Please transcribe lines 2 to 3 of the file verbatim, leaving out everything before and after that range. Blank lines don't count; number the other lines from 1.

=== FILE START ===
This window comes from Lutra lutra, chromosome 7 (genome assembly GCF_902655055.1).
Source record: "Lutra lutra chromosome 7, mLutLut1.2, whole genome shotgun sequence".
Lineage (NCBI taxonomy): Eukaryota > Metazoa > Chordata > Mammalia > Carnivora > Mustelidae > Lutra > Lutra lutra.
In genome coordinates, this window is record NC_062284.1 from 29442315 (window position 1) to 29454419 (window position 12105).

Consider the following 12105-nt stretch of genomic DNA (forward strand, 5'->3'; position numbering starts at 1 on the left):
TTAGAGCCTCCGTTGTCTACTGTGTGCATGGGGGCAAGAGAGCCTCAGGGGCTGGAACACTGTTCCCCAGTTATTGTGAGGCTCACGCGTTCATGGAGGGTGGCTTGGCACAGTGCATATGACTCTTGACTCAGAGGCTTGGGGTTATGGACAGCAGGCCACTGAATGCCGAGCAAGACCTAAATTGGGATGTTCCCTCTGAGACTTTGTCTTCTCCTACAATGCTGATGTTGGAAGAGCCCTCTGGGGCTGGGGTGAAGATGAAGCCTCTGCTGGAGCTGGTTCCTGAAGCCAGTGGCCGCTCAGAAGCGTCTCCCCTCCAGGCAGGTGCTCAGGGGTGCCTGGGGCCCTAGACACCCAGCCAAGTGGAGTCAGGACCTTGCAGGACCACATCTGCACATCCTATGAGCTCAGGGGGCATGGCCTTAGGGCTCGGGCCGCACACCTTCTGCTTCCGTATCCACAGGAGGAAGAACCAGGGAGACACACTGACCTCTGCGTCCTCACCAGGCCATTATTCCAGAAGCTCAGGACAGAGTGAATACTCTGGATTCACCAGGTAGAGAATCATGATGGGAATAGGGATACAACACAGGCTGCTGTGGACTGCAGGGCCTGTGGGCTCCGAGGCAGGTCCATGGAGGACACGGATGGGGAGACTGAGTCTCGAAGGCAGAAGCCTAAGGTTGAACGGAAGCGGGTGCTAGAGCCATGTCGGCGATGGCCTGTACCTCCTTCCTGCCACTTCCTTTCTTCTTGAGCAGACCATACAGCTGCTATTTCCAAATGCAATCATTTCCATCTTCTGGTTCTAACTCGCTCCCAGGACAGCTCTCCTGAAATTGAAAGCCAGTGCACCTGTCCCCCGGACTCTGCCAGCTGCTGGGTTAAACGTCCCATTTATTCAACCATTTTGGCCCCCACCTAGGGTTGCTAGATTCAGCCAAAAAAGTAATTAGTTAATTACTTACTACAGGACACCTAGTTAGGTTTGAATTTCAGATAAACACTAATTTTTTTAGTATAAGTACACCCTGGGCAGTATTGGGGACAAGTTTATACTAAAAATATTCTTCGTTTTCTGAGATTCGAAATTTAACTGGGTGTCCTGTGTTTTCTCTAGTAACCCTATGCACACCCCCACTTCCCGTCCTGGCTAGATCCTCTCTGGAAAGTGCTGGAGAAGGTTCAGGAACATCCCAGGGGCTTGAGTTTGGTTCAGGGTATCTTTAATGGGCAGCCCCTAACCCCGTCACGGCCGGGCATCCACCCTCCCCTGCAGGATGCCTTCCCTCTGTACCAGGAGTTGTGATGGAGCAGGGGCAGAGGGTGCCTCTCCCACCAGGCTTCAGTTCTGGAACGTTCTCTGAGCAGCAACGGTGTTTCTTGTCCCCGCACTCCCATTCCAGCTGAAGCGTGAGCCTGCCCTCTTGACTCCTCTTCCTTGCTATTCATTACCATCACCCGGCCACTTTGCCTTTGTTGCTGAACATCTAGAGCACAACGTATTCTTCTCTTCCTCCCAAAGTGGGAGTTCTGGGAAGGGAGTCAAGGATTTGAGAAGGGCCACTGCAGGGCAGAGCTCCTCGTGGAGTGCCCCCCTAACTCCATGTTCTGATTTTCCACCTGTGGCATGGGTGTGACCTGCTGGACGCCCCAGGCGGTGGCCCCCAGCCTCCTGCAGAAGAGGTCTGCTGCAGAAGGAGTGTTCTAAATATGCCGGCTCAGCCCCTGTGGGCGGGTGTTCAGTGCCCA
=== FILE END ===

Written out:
Source record: "Lutra lutra chromosome 7, mLutLut1.2, whole genome shotgun sequence".
Lineage (NCBI taxonomy): Eukaryota > Metazoa > Chordata > Mammalia > Carnivora > Mustelidae > Lutra > Lutra lutra.